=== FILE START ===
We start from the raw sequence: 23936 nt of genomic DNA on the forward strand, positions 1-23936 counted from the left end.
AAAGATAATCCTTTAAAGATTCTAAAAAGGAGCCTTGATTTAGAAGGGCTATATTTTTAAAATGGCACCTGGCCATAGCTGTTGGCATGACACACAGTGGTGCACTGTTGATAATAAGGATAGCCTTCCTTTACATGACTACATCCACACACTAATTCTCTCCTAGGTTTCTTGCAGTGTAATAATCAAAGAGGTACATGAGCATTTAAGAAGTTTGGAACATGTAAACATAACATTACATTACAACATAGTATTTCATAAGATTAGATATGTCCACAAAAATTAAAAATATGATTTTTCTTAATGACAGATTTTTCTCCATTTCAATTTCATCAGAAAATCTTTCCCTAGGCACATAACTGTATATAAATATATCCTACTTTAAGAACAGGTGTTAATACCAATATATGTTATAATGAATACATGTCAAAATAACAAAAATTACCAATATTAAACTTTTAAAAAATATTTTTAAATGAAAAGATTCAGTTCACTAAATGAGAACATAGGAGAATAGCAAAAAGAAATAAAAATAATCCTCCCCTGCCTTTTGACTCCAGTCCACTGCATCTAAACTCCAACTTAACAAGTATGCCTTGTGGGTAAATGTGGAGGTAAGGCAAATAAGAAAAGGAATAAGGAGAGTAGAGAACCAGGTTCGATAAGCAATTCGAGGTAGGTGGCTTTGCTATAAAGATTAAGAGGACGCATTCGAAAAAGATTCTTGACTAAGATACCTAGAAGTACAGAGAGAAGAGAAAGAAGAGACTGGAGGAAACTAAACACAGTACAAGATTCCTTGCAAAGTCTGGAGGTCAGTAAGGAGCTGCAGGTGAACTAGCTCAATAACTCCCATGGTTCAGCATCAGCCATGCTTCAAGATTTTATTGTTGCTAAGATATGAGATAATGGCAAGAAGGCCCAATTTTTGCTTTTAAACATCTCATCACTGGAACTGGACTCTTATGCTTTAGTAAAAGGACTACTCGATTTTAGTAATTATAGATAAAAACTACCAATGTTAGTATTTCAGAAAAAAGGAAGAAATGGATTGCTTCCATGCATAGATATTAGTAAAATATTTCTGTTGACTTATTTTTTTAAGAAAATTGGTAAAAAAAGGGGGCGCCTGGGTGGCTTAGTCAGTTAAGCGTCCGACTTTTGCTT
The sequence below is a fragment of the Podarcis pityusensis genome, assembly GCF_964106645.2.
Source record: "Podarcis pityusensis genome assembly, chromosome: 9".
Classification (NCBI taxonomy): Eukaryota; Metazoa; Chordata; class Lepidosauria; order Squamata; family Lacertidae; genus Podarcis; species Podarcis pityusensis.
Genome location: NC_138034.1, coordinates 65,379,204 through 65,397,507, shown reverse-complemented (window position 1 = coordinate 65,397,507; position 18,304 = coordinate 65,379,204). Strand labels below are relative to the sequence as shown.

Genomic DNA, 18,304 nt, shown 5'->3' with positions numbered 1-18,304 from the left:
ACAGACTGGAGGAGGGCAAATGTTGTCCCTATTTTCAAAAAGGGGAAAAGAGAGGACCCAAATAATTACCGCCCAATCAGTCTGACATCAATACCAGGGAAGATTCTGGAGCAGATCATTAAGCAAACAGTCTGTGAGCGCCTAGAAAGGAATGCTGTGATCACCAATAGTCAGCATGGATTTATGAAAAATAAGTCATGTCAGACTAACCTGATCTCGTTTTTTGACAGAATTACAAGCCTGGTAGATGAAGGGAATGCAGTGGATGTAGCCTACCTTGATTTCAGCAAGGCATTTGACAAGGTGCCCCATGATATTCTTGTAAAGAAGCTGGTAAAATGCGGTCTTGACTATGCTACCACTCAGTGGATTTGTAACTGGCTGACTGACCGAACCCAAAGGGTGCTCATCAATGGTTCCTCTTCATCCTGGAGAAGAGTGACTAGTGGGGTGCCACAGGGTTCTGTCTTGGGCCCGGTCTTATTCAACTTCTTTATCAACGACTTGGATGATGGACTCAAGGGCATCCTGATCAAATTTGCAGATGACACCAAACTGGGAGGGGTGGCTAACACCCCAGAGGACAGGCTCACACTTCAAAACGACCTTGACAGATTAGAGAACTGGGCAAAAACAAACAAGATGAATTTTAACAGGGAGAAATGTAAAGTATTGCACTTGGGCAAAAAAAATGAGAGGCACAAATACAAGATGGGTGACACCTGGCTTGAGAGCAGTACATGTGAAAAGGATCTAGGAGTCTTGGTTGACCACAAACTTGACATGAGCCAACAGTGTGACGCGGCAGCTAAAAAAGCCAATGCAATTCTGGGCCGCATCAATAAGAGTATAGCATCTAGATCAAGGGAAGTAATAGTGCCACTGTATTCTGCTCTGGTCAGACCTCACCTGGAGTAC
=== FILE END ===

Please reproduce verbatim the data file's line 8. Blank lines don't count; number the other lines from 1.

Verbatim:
ACAGACTGGAGGAGGGCAAATGTTGTCCCTATTTTCAAAAAGGGGAAAAGAGAGGACCCAAATAATTACCGCCCAATCAGTCTGACATCAATACCAGGGAAGATTCTGGAGCAGATCATTAAGCAAACAGTCTGTGAGCGCCTAGAAAGGAATGCTGTGATCACCAATAGTCAGCATGGATTTATGAAAAATAAGTCATGTCAGACTAACCTGATCTCGTTTTTTGACAGAATTACAAGCCTGGTAGATGAAGGGAATGCAGTGGATGTAGCCTACCTTGATTTCAGCAAGGCATTTGACAAGGTGCCCCATGATATTCTTGTAAAGAAGCTGGTAAAATGCGGTCTTGACTATGCTACCACTCAGTGGATTTGTAACTGGCTGACTGACCGAACCCAAAGGGTGCTCATCAATGGTTCCTCTTCATCCTGGAGAAGAGTGACTAGTGGGGTGCCACAGGGTTCTGTCTTGGGCCCGGTCTTATTCAACTTCTTTATCAACGACTTGGATGATGGACTCAAGGGCATCCTGATCAAATTTGCAGATGACACCAAACTGGGAGGGGTGGCTAACACCCCAGAGGACAGGCTCACACTTCAAAACGACCTTGACAGATTAGAGAACTGGGCAAAAACAAACAAGATGAATTTTAACAGGGAGAAATGTAAAGTATTGCACTTGGGCAAAAAAAATGAGAGGCACAAATACAAGATGGGTGACACCTGGCTTGAGAGCAGTACATGTGAAAAGGATCTAGGAGTCTTGGTTGACCACAAACTTGACATGAGCCAACAGTGTGACGCGGCAGCTAAAAAAGCCAATGCAATTCTGGGCCGCATCAATAAGAGTATAGCATCTAGATCAAGGGAAGTAATAGTGCCACTGTATTCTGCTCTGGTCAGACCTCACCTGGAGTAC